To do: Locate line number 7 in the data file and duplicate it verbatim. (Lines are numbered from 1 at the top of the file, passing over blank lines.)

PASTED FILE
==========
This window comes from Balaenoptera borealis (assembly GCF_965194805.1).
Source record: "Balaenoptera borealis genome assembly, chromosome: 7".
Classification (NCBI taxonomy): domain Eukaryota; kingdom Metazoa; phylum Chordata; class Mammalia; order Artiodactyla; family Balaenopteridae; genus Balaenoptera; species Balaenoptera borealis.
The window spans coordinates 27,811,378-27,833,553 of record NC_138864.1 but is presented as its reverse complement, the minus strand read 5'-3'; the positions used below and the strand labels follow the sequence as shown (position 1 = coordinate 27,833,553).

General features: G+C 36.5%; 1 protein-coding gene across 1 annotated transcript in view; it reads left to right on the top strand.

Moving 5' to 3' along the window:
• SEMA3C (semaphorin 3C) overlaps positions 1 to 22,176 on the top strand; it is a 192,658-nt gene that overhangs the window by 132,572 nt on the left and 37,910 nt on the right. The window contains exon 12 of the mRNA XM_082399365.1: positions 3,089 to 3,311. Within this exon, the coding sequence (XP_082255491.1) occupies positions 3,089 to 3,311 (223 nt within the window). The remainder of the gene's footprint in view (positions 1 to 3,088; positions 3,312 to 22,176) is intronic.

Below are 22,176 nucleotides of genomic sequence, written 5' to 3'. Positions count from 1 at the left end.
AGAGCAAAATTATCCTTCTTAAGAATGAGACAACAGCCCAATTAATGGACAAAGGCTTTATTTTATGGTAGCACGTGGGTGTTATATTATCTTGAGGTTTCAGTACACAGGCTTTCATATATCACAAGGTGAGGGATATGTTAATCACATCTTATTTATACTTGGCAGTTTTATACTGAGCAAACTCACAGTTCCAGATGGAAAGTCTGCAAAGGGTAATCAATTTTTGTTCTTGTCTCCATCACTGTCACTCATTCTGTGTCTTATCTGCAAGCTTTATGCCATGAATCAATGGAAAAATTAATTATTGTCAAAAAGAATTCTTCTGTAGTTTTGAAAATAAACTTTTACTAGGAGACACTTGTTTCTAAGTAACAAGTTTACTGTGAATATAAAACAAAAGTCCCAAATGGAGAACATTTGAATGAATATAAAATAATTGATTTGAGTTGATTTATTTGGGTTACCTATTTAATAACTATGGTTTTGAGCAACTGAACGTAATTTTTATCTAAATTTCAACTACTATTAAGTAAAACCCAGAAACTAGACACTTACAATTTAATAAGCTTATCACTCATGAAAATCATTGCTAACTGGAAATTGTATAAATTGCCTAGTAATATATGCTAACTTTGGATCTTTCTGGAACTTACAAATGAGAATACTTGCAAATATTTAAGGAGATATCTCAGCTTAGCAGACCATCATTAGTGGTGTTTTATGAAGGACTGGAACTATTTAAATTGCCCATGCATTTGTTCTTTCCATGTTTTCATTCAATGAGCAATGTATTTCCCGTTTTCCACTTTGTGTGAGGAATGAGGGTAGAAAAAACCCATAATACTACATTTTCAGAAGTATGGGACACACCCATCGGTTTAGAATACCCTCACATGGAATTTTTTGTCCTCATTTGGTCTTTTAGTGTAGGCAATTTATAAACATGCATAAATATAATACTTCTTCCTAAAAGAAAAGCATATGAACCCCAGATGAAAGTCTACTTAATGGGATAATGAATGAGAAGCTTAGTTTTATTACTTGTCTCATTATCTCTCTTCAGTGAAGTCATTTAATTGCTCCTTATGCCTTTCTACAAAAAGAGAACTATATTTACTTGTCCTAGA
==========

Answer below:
• SEMA3C (semaphorin 3C) overlaps positions 1 to 22,176 on the top strand; it is a 192,658-nt gene that overhangs the window by 132,572 nt on the left and 37,910 nt on the right. The window contains exon 12 of the mRNA XM_082399365.1: positions 3,089 to 3,311. Within this exon, the coding sequence (XP_082255491.1) occupies positions 3,089 to 3,311 (223 nt within the window). The remainder of the gene's footprint in view (positions 1 to 3,088; positions 3,312 to 22,176) is intronic.